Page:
Codes and standards
The Engineer: All wet
By David Heska, P.Eng.
“When it’s raining inside your building,
By David Heska, P.Eng.
Shopping malls have re-opened and back-to-school shopping will be here before you know it. Retail employees have returned to their once-vacated stores and there have been a few surprises for some. A month ago, I got a call from a client asking for help investigating why water was coming into the back storage room of their paint store. Both front and rear elevations of this small building have beautiful storefront window systems installed in 2013. Now, eight years later, the baseboard trim and drywall is damaged, not to mention the other products that had been in the area that were completely saturated.
I’ll jump to my findings. Both the front and rear aluminum storefront double doors were not rated to withstand water penetration during high wind-driven rain events. These doors were only designed to provide limited air and water leakage resistance and the rear elevation especially is exposed and highly susceptible to wind-driven precipitation. Six-millimeter-wide joints were measured around the head and jambs of the doors, and when we water-tested the doors the hinges leaked instantly. There is also a 12-millimeter opening at the bottom threshold. Even though it is somewhat protected with exterior weather-stripping, water penetration under the door was still visible.
In addition to the door deficiencies I also observed that the surrounding aluminum curtainwall assembly was designed to be a drained system. Water that entered the system is intended to drain out through holes in the pressure plates and cover caps. These holes also allow for pressure equalization within the assembly, preventing additional leakage. Unfortunately, in this case, the bottom joint was completely sealed with a continuous bead of sealant covering the drainage holes and trapping moisture within the assembly.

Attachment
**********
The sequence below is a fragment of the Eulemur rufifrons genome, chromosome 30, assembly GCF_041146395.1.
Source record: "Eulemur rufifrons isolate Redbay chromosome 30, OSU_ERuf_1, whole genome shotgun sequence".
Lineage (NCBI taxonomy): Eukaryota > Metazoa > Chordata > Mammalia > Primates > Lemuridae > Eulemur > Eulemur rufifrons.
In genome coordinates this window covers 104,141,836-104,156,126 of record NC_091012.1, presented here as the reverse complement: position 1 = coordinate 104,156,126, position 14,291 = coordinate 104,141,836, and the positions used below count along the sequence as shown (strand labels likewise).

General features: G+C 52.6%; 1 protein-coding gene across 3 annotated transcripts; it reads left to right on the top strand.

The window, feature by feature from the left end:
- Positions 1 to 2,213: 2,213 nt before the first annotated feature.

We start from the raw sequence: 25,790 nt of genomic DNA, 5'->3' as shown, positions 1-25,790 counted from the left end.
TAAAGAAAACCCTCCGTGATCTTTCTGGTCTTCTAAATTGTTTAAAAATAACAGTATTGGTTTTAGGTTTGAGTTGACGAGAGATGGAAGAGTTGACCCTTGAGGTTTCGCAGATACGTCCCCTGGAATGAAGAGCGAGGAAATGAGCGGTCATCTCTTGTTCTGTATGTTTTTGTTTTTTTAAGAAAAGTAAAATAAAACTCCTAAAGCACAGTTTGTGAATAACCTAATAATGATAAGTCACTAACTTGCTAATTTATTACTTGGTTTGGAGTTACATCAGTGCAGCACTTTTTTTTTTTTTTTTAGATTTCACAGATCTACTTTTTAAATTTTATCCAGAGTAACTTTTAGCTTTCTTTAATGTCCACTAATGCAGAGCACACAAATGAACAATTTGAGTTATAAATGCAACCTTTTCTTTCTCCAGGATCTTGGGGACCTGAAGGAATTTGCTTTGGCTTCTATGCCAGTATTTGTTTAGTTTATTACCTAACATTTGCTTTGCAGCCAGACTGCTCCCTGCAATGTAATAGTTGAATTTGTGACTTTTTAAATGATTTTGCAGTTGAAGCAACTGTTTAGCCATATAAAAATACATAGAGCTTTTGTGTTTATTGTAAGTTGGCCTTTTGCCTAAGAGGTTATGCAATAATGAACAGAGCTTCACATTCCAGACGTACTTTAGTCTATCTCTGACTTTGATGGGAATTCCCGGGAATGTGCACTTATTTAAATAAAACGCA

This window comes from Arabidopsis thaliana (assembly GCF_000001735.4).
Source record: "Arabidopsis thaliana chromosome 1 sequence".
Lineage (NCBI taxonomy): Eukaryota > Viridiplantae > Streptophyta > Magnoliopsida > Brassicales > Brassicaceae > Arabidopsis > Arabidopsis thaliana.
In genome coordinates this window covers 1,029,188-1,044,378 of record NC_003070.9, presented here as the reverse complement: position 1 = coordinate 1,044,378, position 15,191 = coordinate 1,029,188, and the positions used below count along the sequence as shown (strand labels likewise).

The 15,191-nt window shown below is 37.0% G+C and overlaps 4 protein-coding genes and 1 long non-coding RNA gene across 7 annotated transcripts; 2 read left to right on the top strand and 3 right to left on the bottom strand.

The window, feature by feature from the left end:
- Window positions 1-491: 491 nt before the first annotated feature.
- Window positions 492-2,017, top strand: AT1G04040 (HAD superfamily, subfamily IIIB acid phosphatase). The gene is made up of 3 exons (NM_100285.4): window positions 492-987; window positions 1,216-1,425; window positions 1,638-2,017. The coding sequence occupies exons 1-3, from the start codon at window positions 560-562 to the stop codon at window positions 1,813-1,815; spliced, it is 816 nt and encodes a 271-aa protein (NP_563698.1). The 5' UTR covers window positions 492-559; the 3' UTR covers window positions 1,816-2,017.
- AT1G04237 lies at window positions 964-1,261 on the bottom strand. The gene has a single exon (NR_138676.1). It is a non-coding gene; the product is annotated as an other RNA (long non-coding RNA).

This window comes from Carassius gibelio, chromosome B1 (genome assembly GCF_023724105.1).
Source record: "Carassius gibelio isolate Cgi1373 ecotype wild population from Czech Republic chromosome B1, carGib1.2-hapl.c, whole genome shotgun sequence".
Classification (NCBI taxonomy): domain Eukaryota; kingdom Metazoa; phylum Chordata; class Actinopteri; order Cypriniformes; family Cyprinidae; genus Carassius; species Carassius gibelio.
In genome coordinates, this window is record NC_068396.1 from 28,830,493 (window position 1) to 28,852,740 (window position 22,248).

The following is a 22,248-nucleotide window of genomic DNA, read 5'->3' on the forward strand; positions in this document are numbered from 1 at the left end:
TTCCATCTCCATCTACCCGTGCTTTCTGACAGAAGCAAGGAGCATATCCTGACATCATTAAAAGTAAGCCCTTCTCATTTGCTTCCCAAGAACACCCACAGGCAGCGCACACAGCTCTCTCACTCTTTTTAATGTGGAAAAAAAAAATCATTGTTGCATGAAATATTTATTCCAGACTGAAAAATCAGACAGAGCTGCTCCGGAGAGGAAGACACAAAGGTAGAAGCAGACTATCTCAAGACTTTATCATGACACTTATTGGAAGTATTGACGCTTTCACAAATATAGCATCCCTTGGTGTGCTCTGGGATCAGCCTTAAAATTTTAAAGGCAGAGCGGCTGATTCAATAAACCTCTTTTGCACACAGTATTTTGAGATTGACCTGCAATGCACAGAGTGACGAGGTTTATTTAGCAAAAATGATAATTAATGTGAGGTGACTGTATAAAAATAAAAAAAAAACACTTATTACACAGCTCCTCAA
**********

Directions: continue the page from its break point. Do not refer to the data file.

The client has chosen the cheaper repair instead of fully replacing the door and has installed a new aluminum threshold with an upturn and interior weather-stripping. They have also installed an aluminum extruded rain drip at the head of the door, a continuous aluminum geared hinge and neoprene weather-stripping at the door head and jambs.
When it’s raining inside your building you know something is wrong. So I ask, who made the mistake in this instance? There’s lots of blame to go around. The designer who selected an unsuitable storefront door system bears some responsibility. The supplier and installer who knowingly allowed their unsuitable product to be installed in a configuration that was very likely to leak are also partially to blame in my mind. It was Benjamin Franklin who once said, “Beware of little expenses. A small leak will sink a great ship.” He also said, “An ounce of prevention is worth a pound of cure.” Let’s work together for more prevention and less leaks!
The relevant standard for air/water penetration in these situations is the Canadian Supplement to the North American Fenestration Standard, AAMA/WDMA/CSA 101/1.5.2/A440-17. The standard calls for testing for four basic kinds of water penetration: between the frame of the assembly and the surrounding wall; between the frame, glazing, operable elements and any adjoining windows and doors; penetration into the assembly allowing accumulation inside; and leaks from the frame into the construction below. In the Toronto area, assemblies need to be able to withstand 150 Pascals of driving wind pressure without leaking, and there was no way the product I described above was going to be able to do that. A simple reference to the standard might have prevented a lot of heartburn. NAFS also mentions that the only way to address the first problem (leakage between the frame and the surrounding wall) is through proper installation methods outlined in CSA A440.4. I might also suggest that using a certified installation professional, like someone who has passed the Architectural Glass and Metal Technician course, for instance, could go a long way toward avoiding mistakes of the kind we found here.
David Heska, P.Eng. is a director with WSP’s building sciences team in southwestern Ontario. He oversees the operation of the Hamilton, Kitchener and Windsor offices. David has been involved on window simulation projects as well as the design and replacement of windows. He can be reached at David. Heska@wsp.com.